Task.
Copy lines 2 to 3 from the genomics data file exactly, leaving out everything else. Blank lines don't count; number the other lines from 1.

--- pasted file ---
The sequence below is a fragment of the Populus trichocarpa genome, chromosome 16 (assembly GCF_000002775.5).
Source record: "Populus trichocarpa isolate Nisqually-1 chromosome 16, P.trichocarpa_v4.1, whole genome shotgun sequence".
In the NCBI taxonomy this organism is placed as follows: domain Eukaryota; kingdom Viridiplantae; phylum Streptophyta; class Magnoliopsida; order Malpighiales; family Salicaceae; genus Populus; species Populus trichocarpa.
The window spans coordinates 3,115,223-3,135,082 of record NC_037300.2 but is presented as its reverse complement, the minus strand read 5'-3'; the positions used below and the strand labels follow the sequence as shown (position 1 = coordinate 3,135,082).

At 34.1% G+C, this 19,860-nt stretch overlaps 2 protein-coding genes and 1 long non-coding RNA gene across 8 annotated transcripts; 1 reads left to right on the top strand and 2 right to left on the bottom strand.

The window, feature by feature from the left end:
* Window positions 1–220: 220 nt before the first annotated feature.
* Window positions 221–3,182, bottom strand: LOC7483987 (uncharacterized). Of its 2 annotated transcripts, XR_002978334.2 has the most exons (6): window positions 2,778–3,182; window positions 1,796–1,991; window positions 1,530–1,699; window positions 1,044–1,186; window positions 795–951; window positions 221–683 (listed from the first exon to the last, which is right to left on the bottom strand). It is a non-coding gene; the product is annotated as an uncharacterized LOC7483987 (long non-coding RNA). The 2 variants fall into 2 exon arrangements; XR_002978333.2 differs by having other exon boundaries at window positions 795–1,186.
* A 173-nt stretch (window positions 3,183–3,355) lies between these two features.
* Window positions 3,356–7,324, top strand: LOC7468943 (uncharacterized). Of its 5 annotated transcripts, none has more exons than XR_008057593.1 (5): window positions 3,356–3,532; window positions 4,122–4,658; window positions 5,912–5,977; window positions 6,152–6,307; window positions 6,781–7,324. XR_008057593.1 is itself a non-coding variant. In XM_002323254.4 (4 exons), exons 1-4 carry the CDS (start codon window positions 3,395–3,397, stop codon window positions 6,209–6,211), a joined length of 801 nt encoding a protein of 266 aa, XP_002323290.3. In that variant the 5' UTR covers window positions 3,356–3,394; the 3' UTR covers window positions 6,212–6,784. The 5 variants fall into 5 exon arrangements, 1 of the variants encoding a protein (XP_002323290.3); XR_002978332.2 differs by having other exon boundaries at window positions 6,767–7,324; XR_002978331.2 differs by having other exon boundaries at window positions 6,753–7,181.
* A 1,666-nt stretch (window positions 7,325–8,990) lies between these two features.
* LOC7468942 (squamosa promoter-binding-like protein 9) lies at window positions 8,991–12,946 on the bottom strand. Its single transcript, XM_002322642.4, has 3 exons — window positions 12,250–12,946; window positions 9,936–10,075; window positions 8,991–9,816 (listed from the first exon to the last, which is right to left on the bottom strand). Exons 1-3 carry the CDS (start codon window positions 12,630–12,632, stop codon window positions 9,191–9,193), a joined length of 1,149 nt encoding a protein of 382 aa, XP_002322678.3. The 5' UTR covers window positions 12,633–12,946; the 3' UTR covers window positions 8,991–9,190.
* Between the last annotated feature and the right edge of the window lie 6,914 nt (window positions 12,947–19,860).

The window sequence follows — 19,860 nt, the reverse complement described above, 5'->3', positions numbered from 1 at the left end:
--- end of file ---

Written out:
Source record: "Populus trichocarpa isolate Nisqually-1 chromosome 16, P.trichocarpa_v4.1, whole genome shotgun sequence".
In the NCBI taxonomy this organism is placed as follows: domain Eukaryota; kingdom Viridiplantae; phylum Streptophyta; class Magnoliopsida; order Malpighiales; family Salicaceae; genus Populus; species Populus trichocarpa.